rockwellitHis painting “Golden Rule” (pictured right) is a famous image that was created for the cover of the Saturday Evening Post. This beautiful image is not unlike the United Nations, the organization it was produced to commemorate, or MPA for that matter, in that it is both multicultural and ideal in the sense that it is reflective of a world in harmony and a reminder of our shared humanity. The “Golden Rule” first appeared on April 1, 1961, as a dedication to the United Nations to “reflect his appreciation for humanity as a citizen of the world.” Think of what a revolutionary idea that was in the 1950’s! The UN later adopted Rockwell’s image and today, a mosaic of it hangs in their headquarters in New York City, reminding us that, “it is about narrowing the gap between the world as it is and the world as we want it to be.”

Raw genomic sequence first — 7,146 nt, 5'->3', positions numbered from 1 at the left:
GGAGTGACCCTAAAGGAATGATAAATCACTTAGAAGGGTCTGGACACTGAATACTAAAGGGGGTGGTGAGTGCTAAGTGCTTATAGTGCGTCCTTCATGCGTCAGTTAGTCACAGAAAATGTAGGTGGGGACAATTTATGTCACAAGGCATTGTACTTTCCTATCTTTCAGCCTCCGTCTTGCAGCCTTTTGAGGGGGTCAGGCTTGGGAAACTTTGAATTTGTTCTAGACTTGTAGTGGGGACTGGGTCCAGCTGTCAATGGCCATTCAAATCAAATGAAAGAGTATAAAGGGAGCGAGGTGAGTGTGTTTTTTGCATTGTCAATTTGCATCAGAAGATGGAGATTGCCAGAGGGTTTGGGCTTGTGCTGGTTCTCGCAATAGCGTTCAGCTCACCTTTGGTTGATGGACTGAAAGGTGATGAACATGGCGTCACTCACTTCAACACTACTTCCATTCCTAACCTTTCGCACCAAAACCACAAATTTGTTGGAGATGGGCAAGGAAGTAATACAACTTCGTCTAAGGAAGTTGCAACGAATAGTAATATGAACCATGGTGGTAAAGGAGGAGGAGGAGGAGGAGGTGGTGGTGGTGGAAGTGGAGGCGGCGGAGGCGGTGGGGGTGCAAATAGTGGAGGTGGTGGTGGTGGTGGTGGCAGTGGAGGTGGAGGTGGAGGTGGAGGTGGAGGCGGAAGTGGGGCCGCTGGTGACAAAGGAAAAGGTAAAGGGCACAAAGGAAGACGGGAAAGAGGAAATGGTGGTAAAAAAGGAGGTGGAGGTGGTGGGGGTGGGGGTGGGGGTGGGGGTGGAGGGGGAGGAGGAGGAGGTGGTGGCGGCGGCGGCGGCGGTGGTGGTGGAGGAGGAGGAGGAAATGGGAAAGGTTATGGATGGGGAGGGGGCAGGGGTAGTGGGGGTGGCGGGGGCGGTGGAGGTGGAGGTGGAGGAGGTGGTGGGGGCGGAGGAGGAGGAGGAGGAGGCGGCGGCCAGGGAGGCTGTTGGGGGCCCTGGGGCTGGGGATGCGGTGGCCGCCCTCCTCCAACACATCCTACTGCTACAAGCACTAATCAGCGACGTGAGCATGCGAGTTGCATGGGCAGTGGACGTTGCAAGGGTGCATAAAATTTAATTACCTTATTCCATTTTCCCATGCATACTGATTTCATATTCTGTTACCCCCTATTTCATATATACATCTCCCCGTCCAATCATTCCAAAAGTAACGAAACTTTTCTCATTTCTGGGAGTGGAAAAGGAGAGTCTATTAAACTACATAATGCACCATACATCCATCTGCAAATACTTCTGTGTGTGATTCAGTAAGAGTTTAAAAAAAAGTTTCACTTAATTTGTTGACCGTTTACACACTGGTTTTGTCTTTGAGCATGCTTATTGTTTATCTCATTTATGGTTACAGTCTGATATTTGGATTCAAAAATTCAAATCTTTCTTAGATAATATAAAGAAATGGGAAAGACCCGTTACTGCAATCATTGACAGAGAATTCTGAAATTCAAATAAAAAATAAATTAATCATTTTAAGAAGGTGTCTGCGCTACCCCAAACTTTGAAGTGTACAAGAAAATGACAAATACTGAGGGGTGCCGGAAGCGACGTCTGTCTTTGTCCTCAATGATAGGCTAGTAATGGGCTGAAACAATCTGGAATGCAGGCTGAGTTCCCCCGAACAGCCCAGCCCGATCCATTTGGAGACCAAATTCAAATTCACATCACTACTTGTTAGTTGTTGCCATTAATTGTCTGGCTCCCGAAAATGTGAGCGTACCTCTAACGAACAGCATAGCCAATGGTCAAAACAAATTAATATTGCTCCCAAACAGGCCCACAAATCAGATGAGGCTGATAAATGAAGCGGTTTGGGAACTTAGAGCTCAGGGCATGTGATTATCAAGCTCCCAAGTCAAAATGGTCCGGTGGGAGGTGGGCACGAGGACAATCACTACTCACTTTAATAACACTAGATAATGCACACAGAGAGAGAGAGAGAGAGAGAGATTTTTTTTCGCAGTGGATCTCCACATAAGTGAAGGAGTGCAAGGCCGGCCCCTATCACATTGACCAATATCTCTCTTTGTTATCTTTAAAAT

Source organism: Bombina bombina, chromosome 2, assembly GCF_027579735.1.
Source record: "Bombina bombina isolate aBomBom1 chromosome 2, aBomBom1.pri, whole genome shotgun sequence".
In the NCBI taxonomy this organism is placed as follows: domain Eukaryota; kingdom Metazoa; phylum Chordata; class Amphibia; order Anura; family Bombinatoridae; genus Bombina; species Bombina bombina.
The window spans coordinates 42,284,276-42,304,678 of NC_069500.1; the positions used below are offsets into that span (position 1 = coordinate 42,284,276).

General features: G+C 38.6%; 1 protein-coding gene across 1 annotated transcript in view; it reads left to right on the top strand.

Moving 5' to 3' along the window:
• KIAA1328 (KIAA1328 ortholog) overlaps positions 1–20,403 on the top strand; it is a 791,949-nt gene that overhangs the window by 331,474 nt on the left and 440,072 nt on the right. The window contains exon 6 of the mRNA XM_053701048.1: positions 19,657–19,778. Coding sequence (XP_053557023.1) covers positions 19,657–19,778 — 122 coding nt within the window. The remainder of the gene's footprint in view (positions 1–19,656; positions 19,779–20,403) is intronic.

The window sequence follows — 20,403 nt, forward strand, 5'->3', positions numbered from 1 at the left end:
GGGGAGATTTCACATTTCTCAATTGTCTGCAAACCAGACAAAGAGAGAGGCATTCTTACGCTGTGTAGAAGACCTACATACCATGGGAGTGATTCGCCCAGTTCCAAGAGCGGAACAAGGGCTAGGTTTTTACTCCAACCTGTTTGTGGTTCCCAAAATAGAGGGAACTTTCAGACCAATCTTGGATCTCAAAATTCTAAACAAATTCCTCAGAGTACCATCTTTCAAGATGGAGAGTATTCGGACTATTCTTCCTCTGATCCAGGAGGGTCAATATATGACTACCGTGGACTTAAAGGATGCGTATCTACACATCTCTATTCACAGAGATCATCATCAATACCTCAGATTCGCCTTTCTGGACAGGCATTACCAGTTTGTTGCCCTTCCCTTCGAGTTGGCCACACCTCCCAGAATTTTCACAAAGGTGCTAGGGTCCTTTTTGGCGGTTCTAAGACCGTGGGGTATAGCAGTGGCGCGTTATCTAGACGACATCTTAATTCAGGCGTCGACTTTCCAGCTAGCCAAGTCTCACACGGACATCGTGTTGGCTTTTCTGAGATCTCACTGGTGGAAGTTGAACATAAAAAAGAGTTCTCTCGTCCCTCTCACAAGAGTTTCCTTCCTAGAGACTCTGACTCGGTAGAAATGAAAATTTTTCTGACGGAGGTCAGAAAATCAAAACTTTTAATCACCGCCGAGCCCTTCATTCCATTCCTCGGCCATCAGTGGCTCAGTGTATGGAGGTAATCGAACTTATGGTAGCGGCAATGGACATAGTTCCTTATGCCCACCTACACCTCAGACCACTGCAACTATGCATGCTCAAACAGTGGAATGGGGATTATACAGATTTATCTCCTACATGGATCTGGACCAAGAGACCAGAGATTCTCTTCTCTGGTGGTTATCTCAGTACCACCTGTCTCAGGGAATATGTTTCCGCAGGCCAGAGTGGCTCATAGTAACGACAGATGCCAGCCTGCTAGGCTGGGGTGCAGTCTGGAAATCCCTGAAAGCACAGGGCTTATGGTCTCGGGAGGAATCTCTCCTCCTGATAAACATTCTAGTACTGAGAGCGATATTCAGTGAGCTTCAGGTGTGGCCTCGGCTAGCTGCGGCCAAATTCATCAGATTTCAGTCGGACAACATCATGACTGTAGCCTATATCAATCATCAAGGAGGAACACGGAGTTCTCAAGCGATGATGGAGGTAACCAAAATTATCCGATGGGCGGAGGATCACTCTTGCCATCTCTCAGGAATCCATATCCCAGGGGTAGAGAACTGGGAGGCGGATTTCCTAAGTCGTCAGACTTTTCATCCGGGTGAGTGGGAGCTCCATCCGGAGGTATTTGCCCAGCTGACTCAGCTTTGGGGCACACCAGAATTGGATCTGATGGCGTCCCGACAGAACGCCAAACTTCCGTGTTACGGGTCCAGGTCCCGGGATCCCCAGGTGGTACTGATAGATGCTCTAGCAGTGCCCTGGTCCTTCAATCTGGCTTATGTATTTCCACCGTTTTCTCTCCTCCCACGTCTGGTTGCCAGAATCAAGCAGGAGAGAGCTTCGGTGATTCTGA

Rockwell painted this at a time that challenged the world as it was and, in retrospect, helped to define what we, as Americans, actually wanted the world to be: The 60’s, a decade that addressed the injustice of social issues. Segregation. Integration. Bus boycotts and sit-ins. Religious intolerance and women’s rights. The War on Poverty. The Greensboro Four, Rosa Parks, Kennedy, and MLK. A time when “Do Unto Others” was too frequently interpreted to mean “Do Unto Others who look like you.” And here was Rockwell, confronting the hypocrisy of the world around him and creating this beautiful image of an America he envisioned –  a collection of global peoples, laying it out for the rest of America to digest and, in the comfort of their own homes, reconcile who they were, with who they wanted to be. The world today needs to take a fresh look at Rockwell.